Forgetful Functor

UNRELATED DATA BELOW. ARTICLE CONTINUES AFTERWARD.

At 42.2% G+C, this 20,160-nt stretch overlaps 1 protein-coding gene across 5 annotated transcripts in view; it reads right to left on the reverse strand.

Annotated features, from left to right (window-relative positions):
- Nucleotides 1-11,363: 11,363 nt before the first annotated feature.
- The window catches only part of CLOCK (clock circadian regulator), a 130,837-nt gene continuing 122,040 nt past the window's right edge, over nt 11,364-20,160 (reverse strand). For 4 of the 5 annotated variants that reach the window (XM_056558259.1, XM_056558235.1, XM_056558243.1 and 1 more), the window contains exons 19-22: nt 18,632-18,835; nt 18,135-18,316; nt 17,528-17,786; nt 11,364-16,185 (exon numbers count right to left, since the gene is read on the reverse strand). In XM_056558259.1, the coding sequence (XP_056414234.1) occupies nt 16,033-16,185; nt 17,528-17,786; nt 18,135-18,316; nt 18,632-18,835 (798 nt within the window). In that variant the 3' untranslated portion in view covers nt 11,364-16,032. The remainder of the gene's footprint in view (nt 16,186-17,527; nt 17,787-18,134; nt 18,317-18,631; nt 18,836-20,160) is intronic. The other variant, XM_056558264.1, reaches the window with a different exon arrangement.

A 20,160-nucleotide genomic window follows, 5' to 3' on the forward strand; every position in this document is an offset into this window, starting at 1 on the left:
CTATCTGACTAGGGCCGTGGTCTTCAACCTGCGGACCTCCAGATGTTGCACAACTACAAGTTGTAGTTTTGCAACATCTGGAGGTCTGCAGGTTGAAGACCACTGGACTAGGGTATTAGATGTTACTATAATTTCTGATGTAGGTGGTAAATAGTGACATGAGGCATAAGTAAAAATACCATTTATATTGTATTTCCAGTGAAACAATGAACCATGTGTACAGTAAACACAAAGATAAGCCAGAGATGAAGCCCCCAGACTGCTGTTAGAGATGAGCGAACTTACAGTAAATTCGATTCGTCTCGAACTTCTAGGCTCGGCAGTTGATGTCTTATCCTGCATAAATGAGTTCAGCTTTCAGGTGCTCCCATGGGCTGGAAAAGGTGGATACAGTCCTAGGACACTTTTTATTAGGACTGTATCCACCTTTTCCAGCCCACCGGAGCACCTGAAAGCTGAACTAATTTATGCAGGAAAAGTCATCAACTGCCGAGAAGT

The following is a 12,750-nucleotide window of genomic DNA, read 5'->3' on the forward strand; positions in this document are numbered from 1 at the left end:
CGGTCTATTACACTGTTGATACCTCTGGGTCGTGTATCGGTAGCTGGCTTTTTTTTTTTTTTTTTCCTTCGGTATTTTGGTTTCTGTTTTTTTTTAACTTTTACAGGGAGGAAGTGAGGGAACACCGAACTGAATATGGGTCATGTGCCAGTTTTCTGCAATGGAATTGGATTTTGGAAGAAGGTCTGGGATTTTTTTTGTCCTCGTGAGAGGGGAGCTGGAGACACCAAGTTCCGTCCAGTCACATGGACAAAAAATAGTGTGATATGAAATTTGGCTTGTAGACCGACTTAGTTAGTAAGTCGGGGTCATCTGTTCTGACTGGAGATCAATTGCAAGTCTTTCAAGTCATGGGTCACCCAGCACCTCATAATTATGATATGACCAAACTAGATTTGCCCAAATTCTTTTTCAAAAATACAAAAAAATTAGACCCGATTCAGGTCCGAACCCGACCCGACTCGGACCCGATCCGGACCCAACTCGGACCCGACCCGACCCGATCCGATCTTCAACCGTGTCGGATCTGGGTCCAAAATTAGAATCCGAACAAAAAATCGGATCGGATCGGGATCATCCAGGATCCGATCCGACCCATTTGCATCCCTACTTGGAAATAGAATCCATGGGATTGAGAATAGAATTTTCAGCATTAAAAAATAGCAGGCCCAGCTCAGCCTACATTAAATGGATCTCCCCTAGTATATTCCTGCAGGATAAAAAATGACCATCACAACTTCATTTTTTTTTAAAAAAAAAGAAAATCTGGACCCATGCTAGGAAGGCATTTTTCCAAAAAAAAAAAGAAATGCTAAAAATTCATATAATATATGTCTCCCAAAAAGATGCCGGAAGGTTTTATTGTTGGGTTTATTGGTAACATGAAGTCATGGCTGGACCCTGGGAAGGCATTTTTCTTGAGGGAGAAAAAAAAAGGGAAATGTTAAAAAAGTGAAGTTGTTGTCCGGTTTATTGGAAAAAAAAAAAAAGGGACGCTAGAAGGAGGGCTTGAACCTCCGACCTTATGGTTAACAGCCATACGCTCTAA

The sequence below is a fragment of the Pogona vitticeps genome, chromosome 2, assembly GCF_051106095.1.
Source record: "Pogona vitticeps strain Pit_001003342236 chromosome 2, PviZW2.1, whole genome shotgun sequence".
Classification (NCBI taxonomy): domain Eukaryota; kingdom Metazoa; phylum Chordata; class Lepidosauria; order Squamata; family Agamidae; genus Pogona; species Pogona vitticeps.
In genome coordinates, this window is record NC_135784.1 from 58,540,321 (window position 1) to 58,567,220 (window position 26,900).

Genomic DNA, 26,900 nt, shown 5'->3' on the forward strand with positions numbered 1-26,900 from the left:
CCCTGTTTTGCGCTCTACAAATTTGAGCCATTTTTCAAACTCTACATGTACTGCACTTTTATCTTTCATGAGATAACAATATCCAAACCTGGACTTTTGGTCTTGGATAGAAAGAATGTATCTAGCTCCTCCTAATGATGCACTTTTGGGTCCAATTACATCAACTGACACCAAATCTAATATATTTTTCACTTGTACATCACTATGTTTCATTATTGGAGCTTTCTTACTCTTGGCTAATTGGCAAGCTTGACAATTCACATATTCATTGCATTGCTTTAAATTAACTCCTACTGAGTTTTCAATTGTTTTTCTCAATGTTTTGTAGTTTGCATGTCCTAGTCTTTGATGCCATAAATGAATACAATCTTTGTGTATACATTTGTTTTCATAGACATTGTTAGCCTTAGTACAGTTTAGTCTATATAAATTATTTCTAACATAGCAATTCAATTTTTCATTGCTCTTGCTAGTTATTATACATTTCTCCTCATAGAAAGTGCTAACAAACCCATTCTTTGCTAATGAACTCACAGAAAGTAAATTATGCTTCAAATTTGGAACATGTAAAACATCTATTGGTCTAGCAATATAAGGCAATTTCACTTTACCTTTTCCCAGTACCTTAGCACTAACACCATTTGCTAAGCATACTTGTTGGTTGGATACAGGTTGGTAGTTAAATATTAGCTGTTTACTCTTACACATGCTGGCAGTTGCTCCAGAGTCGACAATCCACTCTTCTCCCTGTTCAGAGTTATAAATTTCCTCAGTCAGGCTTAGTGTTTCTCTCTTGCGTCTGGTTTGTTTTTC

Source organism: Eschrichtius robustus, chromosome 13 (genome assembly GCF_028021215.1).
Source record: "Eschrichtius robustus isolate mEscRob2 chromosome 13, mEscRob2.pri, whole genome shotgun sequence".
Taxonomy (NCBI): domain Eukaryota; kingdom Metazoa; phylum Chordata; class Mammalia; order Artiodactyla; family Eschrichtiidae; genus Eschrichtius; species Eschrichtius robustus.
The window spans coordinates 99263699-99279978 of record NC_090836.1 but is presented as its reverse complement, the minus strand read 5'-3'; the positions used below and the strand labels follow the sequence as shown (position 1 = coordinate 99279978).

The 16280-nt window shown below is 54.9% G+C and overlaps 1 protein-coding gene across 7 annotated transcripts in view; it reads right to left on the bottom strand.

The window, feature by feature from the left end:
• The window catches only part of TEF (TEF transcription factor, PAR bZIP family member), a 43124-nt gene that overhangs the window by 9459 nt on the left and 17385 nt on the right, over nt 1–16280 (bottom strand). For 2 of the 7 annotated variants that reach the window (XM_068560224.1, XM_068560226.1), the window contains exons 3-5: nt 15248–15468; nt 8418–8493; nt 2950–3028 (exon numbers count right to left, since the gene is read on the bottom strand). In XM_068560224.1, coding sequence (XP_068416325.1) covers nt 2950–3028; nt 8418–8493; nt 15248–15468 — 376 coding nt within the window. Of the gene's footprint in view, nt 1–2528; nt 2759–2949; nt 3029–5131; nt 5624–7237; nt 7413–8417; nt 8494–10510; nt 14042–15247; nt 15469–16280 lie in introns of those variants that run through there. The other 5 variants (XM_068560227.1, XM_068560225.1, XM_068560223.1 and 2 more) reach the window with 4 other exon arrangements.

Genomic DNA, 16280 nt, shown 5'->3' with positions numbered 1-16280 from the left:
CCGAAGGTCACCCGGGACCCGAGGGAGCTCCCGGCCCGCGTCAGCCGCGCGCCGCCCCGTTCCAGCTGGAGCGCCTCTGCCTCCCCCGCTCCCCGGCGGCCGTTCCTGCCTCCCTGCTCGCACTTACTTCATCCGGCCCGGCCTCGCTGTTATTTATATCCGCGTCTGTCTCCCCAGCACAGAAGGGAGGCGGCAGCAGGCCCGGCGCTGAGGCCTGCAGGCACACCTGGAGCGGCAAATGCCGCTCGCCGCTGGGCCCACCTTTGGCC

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 Forgetful Functor In mathematics, in the area of category theory, a forgetful functor (also known as a stripping functor) 'forgets' or drops some or all of the input's structure or properties 'before' mapping to the output. For an algebraic structure of a given signature, this may be expressed by curtailing the signature: the new signature is an edited form of the old one. If the signature is left as an empty list, the functor is simply to take the underlying set of a structure. Because many structures in mathematics consist of a set with an additional added structure, a forgetful functor that maps to the underlying set is the most common case. Overview As an example, there are several forgetful functors from the category of commutative rings. A ( unital) ring, described in the language of universal algebra, is an ordered tuple (R,+,\times,a,0,1) satisfying certain axioms, where + and \times are binary functions on the set R, a is a unary operation corresponding to additive inverse, and 0 and 1 ar ... [...More Info...]       [...Related Items...]     OR:     [Wikipedia]   [Google]   [Baidu] picture info Mathematics Mathematics is an area of knowledge that includes the topics of numbers, formulas and related structures, shapes and the spaces in which they are contained, and quantities and their changes. These topics are represented in modern mathematics with the major subdisciplines of number theory, algebra, geometry, and analysis, respectively. There is no general consensus among mathematicians about a common definition for their academic discipline. Most mathematical activity involves the discovery of properties of abstract objects and the use of pure reason to prove them. These objects consist of either abstractions from nature orin modern mathematicsentities that are stipulated to have certain properties, called axioms. A ''proof'' consists of a succession of applications of deductive rules to already established results. These results include previously proved theorems, axioms, andin case of abstraction from naturesome basic properties that are considered true starting points of ... [...More Info...]       [...Related Items...]     OR:     [Wikipedia]   [Google]   [Baidu] Category Of Sets In the mathematical field of category theory, the category of sets, denoted as Set, is the category whose objects are sets. The arrows or morphisms between sets ''A'' and ''B'' are the total functions from ''A'' to ''B'', and the composition of morphisms is the composition of functions. Many other categories (such as the category of groups, with group homomorphisms as arrows) add structure to the objects of the category of sets and/or restrict the arrows to functions of a particular kind. Properties of the category of sets The axioms of a category are satisfied by Set because composition of functions is associative, and because every set ''X'' has an identity function id''X'' : ''X'' → ''X'' which serves as identity element for function composition. The epimorphisms in Set are the surjective maps, the monomorphisms are the injective maps, and the isomorphisms are the bijective maps. The empty set serves as the initial object in Set with empty functions as morphisms. Eve ... [...More Info...]       [...Related Items...]     OR:     [Wikipedia]   [Google]   [Baidu] Free Category In mathematics, the free category or path category generated by a directed graph or quiver is the category that results from freely concatenating arrows together, whenever the target of one arrow is the source of the next. More precisely, the objects of the category are the vertices of the quiver, and the morphisms are paths between objects. Here, a path is defined as a finite sequence :V_0\xrightarrow V_1\xrightarrow \cdots \xrightarrow V_n where V_k is a vertex of the quiver, E_k is an edge of the quiver, and ''n'' ranges over the non-negative integers. For every vertex V of the quiver, there is an "empty path" which constitutes the identity morphisms of the category. The composition operation is concatenation of paths. Given paths :V_0\xrightarrow\cdots\xrightarrow V_n,\quad V_n\xrightarrowW_0\xrightarrow\cdots\xrightarrow W_m, their composition is :\left(V_n\xrightarrowW_0\xrightarrow\cdots\xrightarrow W_m \right) \circ \left(V_0\xrightarrow\cdots\xrightarrow V_n \right) := ... [...More Info...]       [...Related Items...]     OR:     [Wikipedia]   [Google]   [Baidu] Tensor Algebra In mathematics, the tensor algebra of a vector space ''V'', denoted ''T''(''V'') or ''T''(''V''), is the algebra of tensors on ''V'' (of any rank) with multiplication being the tensor product. It is the free algebra on ''V'', in the sense of being left adjoint to the forgetful functor from algebras to vector spaces: it is the "most general" algebra containing ''V'', in the sense of the corresponding universal property (see below). The tensor algebra is important because many other algebras arise as quotient algebras of ''T''(''V''). These include the exterior algebra, the symmetric algebra, Clifford algebras, the Weyl algebra and universal enveloping algebras. The tensor algebra also has two coalgebra structures; one simple one, which does not make it a bialgebra, but does lead to the concept of a cofree coalgebra, and a more complicated one, which yields a bialgebra, and can be extended by giving an antipode to create a Hopf algebra structure. ''Note'': In this article, all ... [...More Info...]       [...Related Items...]     OR:     [Wikipedia]   [Google]   [Baidu] Free Lattice In mathematics, in the area of order theory, a free lattice is the free object corresponding to a lattice. As free objects, they have the universal property. Formal definition Any set ''X'' may be used to generate the free semilattice ''FX''. The free semilattice is defined to consist of all of the finite subsets of ''X'', with the semilattice operation given by ordinary set union. The free semilattice has the universal property. The universal morphism is , where η is the unit map η: ''X'' → ''FX'' which takes ''x'' ∈ ''X'' to the singleton set . The universal property is then as follows: given any map ''f'': ''X'' → ''L'' from ''X'' to some arbitrary semilattice ''L'', there exists a unique semilattice homomorphism \tilde:FX \to L such that f = \tilde\circ\eta. The map \tilde may be explicitly written down; it is given by :S \in FX \mapsto \bigvee\left\ where \bigvee denotes the semilattice operation in ''L''. This construction may be promoted from semilattices to latti ... [...More Info...]       [...Related Items...]     OR:     [Wikipedia]   [Google]   [Baidu] Free Group In mathematics, the free group ''F''''S'' over a given set ''S'' consists of all words that can be built from members of ''S'', considering two words to be different unless their equality follows from the group axioms (e.g. ''st'' = ''suu''−1''t'', but ''s'' ≠ ''t''−1 for ''s'',''t'',''u'' ∈ ''S''). The members of ''S'' are called generators of ''F''''S'', and the number of generators is the rank of the free group. An arbitrary group ''G'' is called free if it is isomorphic to ''F''''S'' for some subset ''S'' of ''G'', that is, if there is a subset ''S'' of ''G'' such that every element of ''G'' can be written in exactly one way as a product of finitely many elements of ''S'' and their inverses (disregarding trivial variations such as ''st'' = ''suu''−1''t''). A related but different notion is a free abelian group; both notions are particular instances of a free object from universal algebra. As such, free groups are defined by their universal property. History Fre ... [...More Info...]       [...Related Items...]     OR:     [Wikipedia]   [Google]   [Baidu] picture info Basis (linear Algebra) In mathematics, a set of vectors in a vector space is called a basis if every element of may be written in a unique way as a finite linear combination of elements of . The coefficients of this linear combination are referred to as components or coordinates of the vector with respect to . The elements of a basis are called . Equivalently, a set is a basis if its elements are linearly independent and every element of is a linear combination of elements of . In other words, a basis is a linearly independent spanning set. A vector space can have several bases; however all the bases have the same number of elements, called the ''dimension'' of the vector space. This article deals mainly with finite-dimensional vector spaces. However, many of the principles are also valid for infinite-dimensional vector spaces. Definition A basis of a vector space over a field (such as the real numbers or the complex numbers ) is a linearly independent subset of that spans . ... [...More Info...]       [...Related Items...]     OR:     [Wikipedia]   [Google]   [Baidu] Module (mathematics) In mathematics, a module is a generalization of the notion of vector space in which the field of scalars is replaced by a ring. The concept of ''module'' generalizes also the notion of abelian group, since the abelian groups are exactly the modules over the ring of integers. Like a vector space, a module is an additive abelian group, and scalar multiplication is distributive over the operation of addition between elements of the ring or module and is compatible with the ring multiplication. Modules are very closely related to the representation theory of groups. They are also one of the central notions of commutative algebra and homological algebra, and are used widely in algebraic geometry and algebraic topology. Introduction and definition Motivation In a vector space, the set of scalars is a field and acts on the vectors by scalar multiplication, subject to certain axioms such as the distributive law. In a module, the scalars need only be a ring, so the module co ... [...More Info...]       [...Related Items...]     OR:     [Wikipedia]   [Google]   [Baidu] picture info Free Module In mathematics, a free module is a module that has a basis – that is, a generating set consisting of linearly independent elements. Every vector space is a free module, but, if the ring of the coefficients is not a division ring (not a field in the commutative case), then there exist non-free modules. Given any set and ring , there is a free -module with basis , which is called the ''free module on'' or ''module of formal'' -''linear combinations'' of the elements of . A free abelian group is precisely a free module over the ring of integers. Definition For a ring R and an R- module M, the set E\subseteq M is a basis for M if: * E is a generating set for M; that is to say, every element of M is a finite sum of elements of E multiplied by coefficients in R; and * E is linearly independent, that is, for every subset \ of distinct elements of E, r_1 e_1 + r_2 e_2 + \cdots + r_n e_n = 0_M implies that r_1 = r_2 = \cdots = r_n = 0_R (where 0_M is the zero element of M and 0 ... [...More Info...]       [...Related Items...]     OR:     [Wikipedia]   [Google]   [Baidu] Free Object In mathematics, the idea of a free object is one of the basic concepts of abstract algebra. Informally, a free object over a set ''A'' can be thought of as being a "generic" algebraic structure over ''A'': the only equations that hold between elements of the free object are those that follow from the defining axioms of the algebraic structure. Examples include free groups, tensor algebras, or free lattices. The concept is a part of universal algebra, in the sense that it relates to all types of algebraic structure (with finitary operations). It also has a formulation in terms of category theory, although this is in yet more abstract terms. Definition Free objects are the direct generalization to categories of the notion of basis in a vector space. A linear function between vector spaces is entirely determined by its values on a basis of the vector space The following definition translates this to any category. A concrete category is a category that is equipped with a faithf ... [...More Info...]       [...Related Items...]     OR:     [Wikipedia]   [Google]   [Baidu] picture info Left Adjoint In mathematics, specifically category theory, adjunction is a relationship that two functors may exhibit, intuitively corresponding to a weak form of equivalence between two related categories. Two functors that stand in this relationship are known as adjoint functors, one being the left adjoint and the other the right adjoint. Pairs of adjoint functors are ubiquitous in mathematics and often arise from constructions of "optimal solutions" to certain problems (i.e., constructions of objects having a certain universal property), such as the construction of a free group on a set in algebra, or the construction of the Stone–Čech compactification of a topological space in topology. By definition, an adjunction between categories \mathcal and \mathcal is a pair of functors (assumed to be covariant) :F: \mathcal \rightarrow \mathcal   and   G: \mathcal \rightarrow \mathcal and, for all objects X in \mathcal and Y in \mathcal a bijection between the respective morphism s ... [...More Info...]       [...Related Items...]     OR:     [Wikipedia]   [Google]   [Baidu] Fibred Category Fibred categories (or fibered categories) are abstract entities in mathematics used to provide a general framework for descent theory. They formalise the various situations in geometry and algebra in which ''inverse images'' (or ''pull-backs'') of objects such as vector bundles can be defined. As an example, for each topological space there is the category of vector bundles on the space, and for every continuous map from a topological space ''X'' to another topological space ''Y'' is associated the pullback functor taking bundles on ''Y'' to bundles on ''X''. Fibred categories formalise the system consisting of these categories and inverse image functors. Similar setups appear in various guises in mathematics, in particular in algebraic geometry, which is the context in which fibred categories originally appeared. Fibered categories are used to define stacks, which are fibered categories (over a site) with "descent". Fibrations also play an important role in categorical semantics of ... [...More Info...]       [...Related Items...]     OR:     [Wikipedia]   [Google]   [Baidu]